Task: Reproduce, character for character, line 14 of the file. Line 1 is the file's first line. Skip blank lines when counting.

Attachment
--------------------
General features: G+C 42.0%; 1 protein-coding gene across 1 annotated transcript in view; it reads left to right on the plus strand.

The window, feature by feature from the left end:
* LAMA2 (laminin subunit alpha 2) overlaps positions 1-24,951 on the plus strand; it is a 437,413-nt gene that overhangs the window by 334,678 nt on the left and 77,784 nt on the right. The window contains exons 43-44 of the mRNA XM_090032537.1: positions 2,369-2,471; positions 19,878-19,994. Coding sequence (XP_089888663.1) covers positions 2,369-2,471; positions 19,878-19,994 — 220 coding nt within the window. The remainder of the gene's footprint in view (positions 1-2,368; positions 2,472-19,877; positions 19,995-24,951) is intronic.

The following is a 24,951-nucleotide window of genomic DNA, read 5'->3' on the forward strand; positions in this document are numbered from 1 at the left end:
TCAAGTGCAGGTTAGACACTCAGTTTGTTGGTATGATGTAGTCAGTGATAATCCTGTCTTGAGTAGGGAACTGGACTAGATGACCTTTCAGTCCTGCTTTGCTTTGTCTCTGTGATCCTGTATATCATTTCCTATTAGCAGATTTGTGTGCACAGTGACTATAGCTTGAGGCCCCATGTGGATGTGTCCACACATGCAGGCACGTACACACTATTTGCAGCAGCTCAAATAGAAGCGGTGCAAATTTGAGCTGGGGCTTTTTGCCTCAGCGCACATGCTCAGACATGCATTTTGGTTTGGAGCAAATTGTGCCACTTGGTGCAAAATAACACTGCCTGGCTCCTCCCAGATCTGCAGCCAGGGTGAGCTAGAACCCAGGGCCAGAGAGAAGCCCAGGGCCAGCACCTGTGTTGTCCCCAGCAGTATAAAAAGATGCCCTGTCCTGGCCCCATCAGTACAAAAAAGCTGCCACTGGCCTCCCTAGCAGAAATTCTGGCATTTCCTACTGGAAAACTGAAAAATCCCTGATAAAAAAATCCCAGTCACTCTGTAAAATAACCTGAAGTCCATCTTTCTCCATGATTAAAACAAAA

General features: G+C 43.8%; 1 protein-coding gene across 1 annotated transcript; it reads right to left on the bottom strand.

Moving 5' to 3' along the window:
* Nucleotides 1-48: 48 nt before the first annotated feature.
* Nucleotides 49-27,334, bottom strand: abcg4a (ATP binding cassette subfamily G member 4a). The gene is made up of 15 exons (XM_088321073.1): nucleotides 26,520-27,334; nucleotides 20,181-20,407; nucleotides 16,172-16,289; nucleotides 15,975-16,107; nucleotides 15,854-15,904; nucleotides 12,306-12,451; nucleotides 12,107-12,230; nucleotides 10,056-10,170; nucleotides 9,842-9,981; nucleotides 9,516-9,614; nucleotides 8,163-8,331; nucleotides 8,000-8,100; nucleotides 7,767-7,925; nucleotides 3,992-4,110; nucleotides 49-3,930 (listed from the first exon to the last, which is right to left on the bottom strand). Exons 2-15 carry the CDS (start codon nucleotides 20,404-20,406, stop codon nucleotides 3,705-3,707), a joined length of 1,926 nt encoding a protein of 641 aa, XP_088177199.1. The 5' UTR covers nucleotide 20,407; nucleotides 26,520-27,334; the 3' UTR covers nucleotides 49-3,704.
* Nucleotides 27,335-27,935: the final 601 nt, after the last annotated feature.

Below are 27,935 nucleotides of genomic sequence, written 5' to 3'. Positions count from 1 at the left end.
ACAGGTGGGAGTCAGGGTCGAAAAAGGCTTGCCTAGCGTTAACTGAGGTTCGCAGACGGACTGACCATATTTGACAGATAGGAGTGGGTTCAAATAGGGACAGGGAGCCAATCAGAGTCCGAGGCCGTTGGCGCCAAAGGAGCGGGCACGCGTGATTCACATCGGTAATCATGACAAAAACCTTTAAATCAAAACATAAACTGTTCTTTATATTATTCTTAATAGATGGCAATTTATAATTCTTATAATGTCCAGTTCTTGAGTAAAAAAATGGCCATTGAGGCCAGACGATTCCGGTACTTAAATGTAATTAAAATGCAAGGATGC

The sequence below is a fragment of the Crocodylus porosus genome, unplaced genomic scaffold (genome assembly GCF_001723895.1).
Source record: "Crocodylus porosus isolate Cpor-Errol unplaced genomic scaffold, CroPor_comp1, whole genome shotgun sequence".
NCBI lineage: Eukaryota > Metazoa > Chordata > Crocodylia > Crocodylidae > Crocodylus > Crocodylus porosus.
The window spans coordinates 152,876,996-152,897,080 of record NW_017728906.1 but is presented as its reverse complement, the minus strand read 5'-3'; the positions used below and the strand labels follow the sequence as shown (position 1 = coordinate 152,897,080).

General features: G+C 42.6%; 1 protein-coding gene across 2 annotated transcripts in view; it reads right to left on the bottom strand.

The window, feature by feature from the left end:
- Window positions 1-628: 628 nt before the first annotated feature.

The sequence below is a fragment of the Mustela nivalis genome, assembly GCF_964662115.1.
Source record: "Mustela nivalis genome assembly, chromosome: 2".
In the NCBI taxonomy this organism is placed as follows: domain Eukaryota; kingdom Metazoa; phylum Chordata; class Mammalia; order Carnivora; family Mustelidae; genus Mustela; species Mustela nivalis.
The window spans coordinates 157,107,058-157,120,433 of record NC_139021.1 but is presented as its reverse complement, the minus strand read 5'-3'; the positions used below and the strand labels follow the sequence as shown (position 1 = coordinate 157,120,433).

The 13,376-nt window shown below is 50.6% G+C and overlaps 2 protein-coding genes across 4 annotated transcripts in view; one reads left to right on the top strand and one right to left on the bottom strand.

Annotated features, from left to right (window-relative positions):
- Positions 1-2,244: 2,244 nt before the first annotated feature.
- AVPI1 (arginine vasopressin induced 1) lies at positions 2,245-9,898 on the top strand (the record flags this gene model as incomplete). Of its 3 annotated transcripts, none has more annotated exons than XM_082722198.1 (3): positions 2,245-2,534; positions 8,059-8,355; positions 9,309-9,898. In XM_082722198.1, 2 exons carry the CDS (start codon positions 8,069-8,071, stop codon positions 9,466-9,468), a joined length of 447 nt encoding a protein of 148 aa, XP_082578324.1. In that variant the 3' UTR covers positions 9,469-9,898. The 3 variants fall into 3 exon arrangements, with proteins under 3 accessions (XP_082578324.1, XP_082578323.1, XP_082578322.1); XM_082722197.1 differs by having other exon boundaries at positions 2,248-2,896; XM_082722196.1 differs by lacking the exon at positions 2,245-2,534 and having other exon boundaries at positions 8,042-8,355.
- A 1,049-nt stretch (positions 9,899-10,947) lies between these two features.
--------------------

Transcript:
Source record: "Crocodylus porosus isolate Cpor-Errol unplaced genomic scaffold, CroPor_comp1, whole genome shotgun sequence".